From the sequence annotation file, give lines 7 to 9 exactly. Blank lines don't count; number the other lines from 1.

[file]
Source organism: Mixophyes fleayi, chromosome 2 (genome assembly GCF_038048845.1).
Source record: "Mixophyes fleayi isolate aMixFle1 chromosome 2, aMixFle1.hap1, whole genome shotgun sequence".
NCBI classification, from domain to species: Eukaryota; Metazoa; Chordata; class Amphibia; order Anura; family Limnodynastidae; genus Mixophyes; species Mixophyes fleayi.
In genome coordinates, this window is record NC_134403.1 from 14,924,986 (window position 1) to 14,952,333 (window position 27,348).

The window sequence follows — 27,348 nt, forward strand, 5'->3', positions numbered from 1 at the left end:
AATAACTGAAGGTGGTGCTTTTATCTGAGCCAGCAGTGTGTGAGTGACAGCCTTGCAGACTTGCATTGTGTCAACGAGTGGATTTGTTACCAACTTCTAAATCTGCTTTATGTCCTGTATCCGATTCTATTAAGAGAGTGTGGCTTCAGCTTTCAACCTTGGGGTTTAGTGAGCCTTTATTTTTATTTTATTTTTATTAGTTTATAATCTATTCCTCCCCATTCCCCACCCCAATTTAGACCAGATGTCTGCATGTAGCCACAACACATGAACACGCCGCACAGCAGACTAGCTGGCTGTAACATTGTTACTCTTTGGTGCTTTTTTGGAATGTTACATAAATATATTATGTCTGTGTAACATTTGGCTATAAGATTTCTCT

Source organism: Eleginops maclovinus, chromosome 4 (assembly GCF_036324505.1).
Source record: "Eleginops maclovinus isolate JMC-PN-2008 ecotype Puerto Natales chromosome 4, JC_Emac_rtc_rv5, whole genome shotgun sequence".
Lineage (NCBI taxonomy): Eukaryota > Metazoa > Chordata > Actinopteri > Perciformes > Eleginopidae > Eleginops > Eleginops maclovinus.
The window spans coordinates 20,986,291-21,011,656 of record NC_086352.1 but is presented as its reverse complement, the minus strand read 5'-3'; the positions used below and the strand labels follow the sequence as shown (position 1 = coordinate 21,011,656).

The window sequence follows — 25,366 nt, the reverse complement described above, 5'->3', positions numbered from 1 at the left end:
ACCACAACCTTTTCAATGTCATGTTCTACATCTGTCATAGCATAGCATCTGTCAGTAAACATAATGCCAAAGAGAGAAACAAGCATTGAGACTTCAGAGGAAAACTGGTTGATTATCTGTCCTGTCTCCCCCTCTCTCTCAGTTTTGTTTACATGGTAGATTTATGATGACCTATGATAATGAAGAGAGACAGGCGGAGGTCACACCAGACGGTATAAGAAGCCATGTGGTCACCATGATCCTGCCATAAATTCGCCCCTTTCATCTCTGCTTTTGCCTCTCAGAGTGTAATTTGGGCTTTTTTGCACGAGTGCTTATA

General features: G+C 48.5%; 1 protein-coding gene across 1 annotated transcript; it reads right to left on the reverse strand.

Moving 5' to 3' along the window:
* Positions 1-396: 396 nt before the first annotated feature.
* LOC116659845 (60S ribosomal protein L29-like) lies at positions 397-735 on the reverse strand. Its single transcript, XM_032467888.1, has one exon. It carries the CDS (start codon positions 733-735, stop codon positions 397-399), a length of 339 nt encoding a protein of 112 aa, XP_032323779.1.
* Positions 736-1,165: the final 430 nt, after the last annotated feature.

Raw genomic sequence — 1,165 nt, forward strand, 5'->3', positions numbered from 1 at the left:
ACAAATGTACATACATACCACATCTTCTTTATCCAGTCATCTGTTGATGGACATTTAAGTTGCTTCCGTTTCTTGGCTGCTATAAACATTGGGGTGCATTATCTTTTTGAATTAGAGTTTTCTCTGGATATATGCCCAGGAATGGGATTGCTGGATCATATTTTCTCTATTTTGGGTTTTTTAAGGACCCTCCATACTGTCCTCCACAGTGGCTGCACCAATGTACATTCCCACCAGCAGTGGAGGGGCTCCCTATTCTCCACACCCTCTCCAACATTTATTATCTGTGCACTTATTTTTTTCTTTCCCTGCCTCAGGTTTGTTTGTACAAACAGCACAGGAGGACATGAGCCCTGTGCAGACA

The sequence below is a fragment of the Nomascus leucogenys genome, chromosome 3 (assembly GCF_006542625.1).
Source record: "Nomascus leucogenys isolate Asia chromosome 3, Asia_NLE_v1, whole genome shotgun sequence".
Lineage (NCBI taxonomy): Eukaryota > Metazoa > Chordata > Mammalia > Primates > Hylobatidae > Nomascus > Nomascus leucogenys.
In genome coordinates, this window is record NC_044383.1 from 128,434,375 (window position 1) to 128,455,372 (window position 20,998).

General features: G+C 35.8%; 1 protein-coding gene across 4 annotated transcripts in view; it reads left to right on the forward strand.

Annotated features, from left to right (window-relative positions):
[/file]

Source organism: Eleginops maclovinus, chromosome 4 (assembly GCF_036324505.1).
Source record: "Eleginops maclovinus isolate JMC-PN-2008 ecotype Puerto Natales chromosome 4, JC_Emac_rtc_rv5, whole genome shotgun sequence".
Lineage (NCBI taxonomy): Eukaryota > Metazoa > Chordata > Actinopteri > Perciformes > Eleginopidae > Eleginops > Eleginops maclovinus.